// configure our routes
App.config(function ($routeProvider) {

        // route for the home page
        .when('/', {
            templateUrl: 'Pages/product.html',
            controller: 'productController'

        // route for the about page
        .when('/detail/:id', {
            templateUrl: 'Pages/detail.html',
            controller: 'detailController'

        // route for the contact page
        .when('/contact', {
            templateUrl: 'Pages/contact.html',
            controller: 'contactController'

// create the controller and inject Angular's $scope
App.controller('productController', function ($scope, $http) {
    // create a message to display in our view
        method: 'GET',
        url: ''
        .success(function (data) {
            $scope.products = data;


App.controller('detailController', function ($scope, $http, $routeParams) {
        method: 'GET',
        url: '' + $
        .success(function (data) {
            $scope.product = data;

App.controller('contactController', function ($scope) {
    $scope.message = 'Contact us! JK. This is just a demo.';
  • The JavaScript creates a module called App and a controller productController.
  • It also introduces a web route using Angular Route. It will choose the right page and controller based on the URL.
  • Every controller has some methods. As soon as it is called, it will go and get the data and stick the data to the $scope for future use.


   <body ng-app="App">
    <div class="navbar navbar-inverse navbar-fixed-top">
        <div class="container">
            <div class="navbar-header">
                <button type="button" class="navbar-toggle" 


                    <span class="icon-bar"></span>
                    <span class="icon-bar"></span>
                    <span class="icon-bar"></span>
                <a href="#/" title="SPA - TechFunda" 

            <div class="navbar-collapse collapse">
                <ul class="nav navbar-nav">
                    <li class="active">
                    <a href="#/">Home</a></li>
                    <li><a href="#/PD">Personal Details</a>
                    <li><a href="#/about">About us</a>
                    <li><a href="#/contact">Contact us</a>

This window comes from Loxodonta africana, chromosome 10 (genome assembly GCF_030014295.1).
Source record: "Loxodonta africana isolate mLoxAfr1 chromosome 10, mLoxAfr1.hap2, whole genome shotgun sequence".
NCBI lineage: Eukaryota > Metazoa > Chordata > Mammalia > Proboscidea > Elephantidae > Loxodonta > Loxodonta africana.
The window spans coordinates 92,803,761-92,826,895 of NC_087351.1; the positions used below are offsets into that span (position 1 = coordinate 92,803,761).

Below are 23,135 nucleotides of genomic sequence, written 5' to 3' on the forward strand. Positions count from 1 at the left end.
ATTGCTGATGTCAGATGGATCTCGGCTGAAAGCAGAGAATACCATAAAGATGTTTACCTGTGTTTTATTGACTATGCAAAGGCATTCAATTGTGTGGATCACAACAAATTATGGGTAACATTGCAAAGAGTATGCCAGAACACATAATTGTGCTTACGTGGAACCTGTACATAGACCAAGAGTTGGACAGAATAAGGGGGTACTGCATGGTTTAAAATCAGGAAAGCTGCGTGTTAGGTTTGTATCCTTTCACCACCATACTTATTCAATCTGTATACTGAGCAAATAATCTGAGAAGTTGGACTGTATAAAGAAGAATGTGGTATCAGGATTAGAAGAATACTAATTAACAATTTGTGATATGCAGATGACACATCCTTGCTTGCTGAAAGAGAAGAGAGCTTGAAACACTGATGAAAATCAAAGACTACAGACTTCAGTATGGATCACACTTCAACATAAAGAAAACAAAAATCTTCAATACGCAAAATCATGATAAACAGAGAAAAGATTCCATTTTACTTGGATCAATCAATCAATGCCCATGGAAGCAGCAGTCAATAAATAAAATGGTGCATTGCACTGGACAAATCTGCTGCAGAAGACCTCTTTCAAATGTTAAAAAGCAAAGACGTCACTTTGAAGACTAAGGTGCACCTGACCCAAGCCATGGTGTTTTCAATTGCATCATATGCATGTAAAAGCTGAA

<div class="container body-content">
        <div id="divLoading" ng-show="loading" 

            <div class="loading">
                Loading .....
        <div ng-view></div>
        <hr />
  • The ng-app value needs to be the same as what is defined in the js. It is the module name. var App = angular.module('App', ['ngRoute']);


<div ng-controller="productController">
    <div ng-repeat="item in products" 

    class="col-sm-4 col-lg-4 col-md-4" 

    style="margin-bottom: 10px;">
        <a href="#detail/{{item.Id}}" 

        style="text-decoration: none;">
            <div class="thumbnail">

                <img src="{{item.Images[0].Url}}" 

                style="height:250px;" alt="">

                <div class="caption price-color" >
                    <h4 class="pull-right">${{item.Price}}</h4>
                <div class="caption description-color">
                <div class="caption description-color">
  • Each child view has its own controller, and it is responsible for retrieving and rendering the data in the view.
  • Directive ng-repeat is like a foreach, which is responsible for looping through the products.

In order to get less CSS to work, in the HTML header, put the following:

<link href="./Content/my.less" rel="stylesheet/less" type="text/css" />(my own css file)
<script src="./Content/less.min.js" type="text/javascript"></script>(less js file)

You then can use your variable like this:




This article, along with any associated source code and files, is licensed under The Code Project Open License (CPOL)


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Posted 19 Feb 2017